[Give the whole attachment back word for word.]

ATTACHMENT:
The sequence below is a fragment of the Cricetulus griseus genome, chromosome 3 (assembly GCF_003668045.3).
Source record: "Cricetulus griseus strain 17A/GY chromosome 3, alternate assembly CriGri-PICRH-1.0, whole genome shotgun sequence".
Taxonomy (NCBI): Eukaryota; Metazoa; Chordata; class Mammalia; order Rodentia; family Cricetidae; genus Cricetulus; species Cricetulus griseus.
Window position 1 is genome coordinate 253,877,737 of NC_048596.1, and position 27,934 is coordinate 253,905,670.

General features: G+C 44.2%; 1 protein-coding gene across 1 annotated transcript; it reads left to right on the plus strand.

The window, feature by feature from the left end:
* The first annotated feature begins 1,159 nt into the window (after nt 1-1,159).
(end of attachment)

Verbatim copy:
The sequence below is a fragment of the Cricetulus griseus genome, chromosome 3 (assembly GCF_003668045.3).
Source record: "Cricetulus griseus strain 17A/GY chromosome 3, alternate assembly CriGri-PICRH-1.0, whole genome shotgun sequence".
Taxonomy (NCBI): Eukaryota; Metazoa; Chordata; class Mammalia; order Rodentia; family Cricetidae; genus Cricetulus; species Cricetulus griseus.
Window position 1 is genome coordinate 253,877,737 of NC_048596.1, and position 27,934 is coordinate 253,905,670.

General features: G+C 44.2%; 1 protein-coding gene across 1 annotated transcript; it reads left to right on the plus strand.

The window, feature by feature from the left end:
* The first annotated feature begins 1,159 nt into the window (after nt 1-1,159).